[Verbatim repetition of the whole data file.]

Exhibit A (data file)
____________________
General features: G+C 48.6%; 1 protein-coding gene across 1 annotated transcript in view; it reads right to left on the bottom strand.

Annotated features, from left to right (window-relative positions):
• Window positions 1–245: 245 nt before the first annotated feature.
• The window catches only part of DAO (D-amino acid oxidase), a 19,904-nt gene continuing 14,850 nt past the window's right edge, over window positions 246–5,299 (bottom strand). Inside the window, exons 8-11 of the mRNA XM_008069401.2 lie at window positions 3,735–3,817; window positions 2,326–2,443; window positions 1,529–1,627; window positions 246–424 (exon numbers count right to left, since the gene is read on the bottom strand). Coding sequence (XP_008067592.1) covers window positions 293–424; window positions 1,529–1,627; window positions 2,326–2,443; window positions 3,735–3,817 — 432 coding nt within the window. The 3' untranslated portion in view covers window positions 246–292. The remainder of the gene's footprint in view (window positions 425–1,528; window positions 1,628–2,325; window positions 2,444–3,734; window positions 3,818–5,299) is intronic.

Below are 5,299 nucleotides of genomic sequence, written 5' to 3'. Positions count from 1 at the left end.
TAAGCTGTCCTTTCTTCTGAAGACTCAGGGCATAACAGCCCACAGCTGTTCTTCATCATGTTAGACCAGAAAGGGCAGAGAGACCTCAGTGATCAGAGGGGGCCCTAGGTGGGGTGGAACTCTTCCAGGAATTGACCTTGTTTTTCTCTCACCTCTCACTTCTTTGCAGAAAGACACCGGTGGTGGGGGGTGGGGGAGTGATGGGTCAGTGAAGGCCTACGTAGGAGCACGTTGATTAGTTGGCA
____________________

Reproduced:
General features: G+C 48.6%; 1 protein-coding gene across 1 annotated transcript in view; it reads right to left on the bottom strand.

Annotated features, from left to right (window-relative positions):
• Window positions 1–245: 245 nt before the first annotated feature.
• The window catches only part of DAO (D-amino acid oxidase), a 19,904-nt gene continuing 14,850 nt past the window's right edge, over window positions 246–5,299 (bottom strand). Inside the window, exons 8-11 of the mRNA XM_008069401.2 lie at window positions 3,735–3,817; window positions 2,326–2,443; window positions 1,529–1,627; window positions 246–424 (exon numbers count right to left, since the gene is read on the bottom strand). Coding sequence (XP_008067592.1) covers window positions 293–424; window positions 1,529–1,627; window positions 2,326–2,443; window positions 3,735–3,817 — 432 coding nt within the window. The 3' untranslated portion in view covers window positions 246–292. The remainder of the gene's footprint in view (window positions 425–1,528; window positions 1,628–2,325; window positions 2,444–3,734; window positions 3,818–5,299) is intronic.

Below are 5,299 nucleotides of genomic sequence, written 5' to 3'. Positions count from 1 at the left end.
TAAGCTGTCCTTTCTTCTGAAGACTCAGGGCATAACAGCCCACAGCTGTTCTTCATCATGTTAGACCAGAAAGGGCAGAGAGACCTCAGTGATCAGAGGGGGCCCTAGGTGGGGTGGAACTCTTCCAGGAATTGACCTTGTTTTTCTCTCACCTCTCACTTCTTTGCAGAAAGACACCGGTGGTGGGGGGTGGGGGAGTGATGGGTCAGTGAAGGCCTACGTAGGAGCACGTTGATTAGTTGGCA